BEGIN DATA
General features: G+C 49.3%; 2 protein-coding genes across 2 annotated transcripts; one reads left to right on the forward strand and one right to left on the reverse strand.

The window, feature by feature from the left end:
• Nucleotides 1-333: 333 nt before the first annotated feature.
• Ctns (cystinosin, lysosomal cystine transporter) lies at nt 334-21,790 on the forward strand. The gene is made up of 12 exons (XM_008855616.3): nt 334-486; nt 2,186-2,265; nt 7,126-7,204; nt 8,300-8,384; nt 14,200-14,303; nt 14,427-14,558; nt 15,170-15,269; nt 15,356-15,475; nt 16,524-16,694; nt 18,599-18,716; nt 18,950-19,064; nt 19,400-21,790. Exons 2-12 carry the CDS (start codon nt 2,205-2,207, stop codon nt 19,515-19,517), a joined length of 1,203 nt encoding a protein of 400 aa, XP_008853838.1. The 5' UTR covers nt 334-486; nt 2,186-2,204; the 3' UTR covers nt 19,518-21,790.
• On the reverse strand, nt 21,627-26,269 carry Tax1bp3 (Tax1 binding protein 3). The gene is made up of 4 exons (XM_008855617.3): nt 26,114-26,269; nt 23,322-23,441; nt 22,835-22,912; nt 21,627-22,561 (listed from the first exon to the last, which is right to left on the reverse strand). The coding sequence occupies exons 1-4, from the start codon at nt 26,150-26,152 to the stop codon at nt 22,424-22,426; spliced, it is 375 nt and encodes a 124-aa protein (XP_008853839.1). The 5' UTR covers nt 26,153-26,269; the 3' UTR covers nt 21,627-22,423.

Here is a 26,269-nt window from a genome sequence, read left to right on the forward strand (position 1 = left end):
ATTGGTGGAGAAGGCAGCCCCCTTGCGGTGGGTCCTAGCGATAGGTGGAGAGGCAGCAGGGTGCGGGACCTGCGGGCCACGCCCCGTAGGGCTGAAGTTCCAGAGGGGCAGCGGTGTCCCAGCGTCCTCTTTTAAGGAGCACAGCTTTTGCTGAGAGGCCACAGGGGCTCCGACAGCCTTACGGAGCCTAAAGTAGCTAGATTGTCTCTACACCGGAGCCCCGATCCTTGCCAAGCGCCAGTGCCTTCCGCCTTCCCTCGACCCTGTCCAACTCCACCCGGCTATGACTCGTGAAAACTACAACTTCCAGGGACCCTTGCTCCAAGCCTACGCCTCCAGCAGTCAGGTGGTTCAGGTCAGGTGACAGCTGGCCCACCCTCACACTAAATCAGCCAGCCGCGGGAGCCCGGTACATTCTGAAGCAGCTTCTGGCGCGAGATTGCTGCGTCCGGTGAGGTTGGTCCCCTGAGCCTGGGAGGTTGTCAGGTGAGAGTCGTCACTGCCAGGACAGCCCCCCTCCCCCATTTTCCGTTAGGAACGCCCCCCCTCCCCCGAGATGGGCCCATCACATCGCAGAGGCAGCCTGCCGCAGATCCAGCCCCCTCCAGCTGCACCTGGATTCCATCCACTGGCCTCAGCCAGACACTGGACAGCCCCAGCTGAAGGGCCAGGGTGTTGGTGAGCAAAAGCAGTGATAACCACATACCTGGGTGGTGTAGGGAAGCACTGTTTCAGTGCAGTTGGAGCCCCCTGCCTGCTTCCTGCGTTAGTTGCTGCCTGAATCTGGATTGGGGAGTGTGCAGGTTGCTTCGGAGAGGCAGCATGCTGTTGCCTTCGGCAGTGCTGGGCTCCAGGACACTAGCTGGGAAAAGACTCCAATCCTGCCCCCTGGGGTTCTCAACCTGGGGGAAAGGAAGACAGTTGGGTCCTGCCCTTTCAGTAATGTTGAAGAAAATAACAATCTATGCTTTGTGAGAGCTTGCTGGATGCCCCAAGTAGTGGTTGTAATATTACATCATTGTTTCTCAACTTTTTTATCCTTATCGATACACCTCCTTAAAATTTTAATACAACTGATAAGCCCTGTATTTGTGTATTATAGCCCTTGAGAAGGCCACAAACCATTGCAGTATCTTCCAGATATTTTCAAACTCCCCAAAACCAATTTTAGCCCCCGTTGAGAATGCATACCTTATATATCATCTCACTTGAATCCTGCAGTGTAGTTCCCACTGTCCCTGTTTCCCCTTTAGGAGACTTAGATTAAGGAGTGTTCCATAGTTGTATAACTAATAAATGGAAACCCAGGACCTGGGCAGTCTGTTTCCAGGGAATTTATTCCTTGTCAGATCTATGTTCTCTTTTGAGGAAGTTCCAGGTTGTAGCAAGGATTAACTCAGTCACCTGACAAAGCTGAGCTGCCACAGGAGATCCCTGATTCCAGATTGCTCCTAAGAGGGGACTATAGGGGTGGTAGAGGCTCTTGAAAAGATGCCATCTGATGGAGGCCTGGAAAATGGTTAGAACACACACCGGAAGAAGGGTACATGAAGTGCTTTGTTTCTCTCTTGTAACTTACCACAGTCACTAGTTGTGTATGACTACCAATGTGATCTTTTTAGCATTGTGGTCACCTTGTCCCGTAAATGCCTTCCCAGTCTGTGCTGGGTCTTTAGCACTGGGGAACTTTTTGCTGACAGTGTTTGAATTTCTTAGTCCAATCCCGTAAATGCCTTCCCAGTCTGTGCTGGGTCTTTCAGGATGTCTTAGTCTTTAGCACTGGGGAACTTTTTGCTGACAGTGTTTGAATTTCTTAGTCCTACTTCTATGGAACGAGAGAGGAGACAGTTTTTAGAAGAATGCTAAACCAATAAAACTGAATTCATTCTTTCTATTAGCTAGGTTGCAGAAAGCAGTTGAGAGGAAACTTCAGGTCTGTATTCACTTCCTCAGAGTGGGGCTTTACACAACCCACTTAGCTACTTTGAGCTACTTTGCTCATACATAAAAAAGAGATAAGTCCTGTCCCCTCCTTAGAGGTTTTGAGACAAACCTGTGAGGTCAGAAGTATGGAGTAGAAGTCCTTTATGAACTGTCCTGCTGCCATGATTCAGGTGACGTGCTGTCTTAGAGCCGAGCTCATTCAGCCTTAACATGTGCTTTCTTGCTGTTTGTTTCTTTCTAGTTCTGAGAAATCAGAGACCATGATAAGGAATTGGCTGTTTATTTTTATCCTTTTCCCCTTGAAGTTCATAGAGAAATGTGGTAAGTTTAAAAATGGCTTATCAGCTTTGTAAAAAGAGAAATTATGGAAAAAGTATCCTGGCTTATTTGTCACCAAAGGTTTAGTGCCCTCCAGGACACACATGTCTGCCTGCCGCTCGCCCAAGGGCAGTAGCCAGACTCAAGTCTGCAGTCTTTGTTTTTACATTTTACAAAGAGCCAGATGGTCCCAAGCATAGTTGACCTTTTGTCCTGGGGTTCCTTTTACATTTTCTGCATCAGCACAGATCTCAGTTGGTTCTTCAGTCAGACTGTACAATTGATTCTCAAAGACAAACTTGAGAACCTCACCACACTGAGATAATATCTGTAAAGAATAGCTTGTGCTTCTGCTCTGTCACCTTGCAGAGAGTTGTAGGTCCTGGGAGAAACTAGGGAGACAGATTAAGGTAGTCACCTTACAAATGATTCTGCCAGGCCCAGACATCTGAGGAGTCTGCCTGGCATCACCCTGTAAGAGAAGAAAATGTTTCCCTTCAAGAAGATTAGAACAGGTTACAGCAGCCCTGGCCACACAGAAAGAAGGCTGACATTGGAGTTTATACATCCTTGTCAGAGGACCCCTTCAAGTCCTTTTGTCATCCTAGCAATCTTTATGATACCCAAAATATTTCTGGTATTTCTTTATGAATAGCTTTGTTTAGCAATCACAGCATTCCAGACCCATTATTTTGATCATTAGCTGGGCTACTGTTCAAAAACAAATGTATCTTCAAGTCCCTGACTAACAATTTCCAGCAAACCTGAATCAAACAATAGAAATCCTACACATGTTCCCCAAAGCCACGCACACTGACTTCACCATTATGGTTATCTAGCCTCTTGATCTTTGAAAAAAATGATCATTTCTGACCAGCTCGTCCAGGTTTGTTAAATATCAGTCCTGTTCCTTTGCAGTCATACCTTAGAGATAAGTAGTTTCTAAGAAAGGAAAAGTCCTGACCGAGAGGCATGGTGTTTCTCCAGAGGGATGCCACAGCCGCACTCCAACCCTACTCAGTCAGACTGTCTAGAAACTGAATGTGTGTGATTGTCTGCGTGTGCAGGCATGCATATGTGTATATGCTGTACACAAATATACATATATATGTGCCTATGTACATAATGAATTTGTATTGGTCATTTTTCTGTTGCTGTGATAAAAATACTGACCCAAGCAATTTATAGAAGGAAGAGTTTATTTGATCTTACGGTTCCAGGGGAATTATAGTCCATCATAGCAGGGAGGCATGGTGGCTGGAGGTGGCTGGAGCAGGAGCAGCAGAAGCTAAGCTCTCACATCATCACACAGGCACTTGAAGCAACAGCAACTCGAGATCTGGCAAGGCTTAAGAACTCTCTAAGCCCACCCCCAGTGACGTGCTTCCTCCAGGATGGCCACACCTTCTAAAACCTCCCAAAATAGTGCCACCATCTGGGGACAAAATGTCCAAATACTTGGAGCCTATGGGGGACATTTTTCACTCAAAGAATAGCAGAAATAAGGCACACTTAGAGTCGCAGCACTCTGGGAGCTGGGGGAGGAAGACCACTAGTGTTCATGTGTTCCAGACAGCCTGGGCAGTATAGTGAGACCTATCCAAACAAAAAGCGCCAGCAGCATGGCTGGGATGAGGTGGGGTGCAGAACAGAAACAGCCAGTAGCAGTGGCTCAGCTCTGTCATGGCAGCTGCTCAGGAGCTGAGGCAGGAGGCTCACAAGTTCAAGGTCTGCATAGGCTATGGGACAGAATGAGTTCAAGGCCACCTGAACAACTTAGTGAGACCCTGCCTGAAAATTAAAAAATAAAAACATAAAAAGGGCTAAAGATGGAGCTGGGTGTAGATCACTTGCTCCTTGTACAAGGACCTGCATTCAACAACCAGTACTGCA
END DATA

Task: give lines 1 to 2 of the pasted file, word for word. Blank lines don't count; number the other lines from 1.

General features: G+C 49.3%; 2 protein-coding genes across 2 annotated transcripts; one reads left to right on the forward strand and one right to left on the reverse strand.

The window, feature by feature from the left end: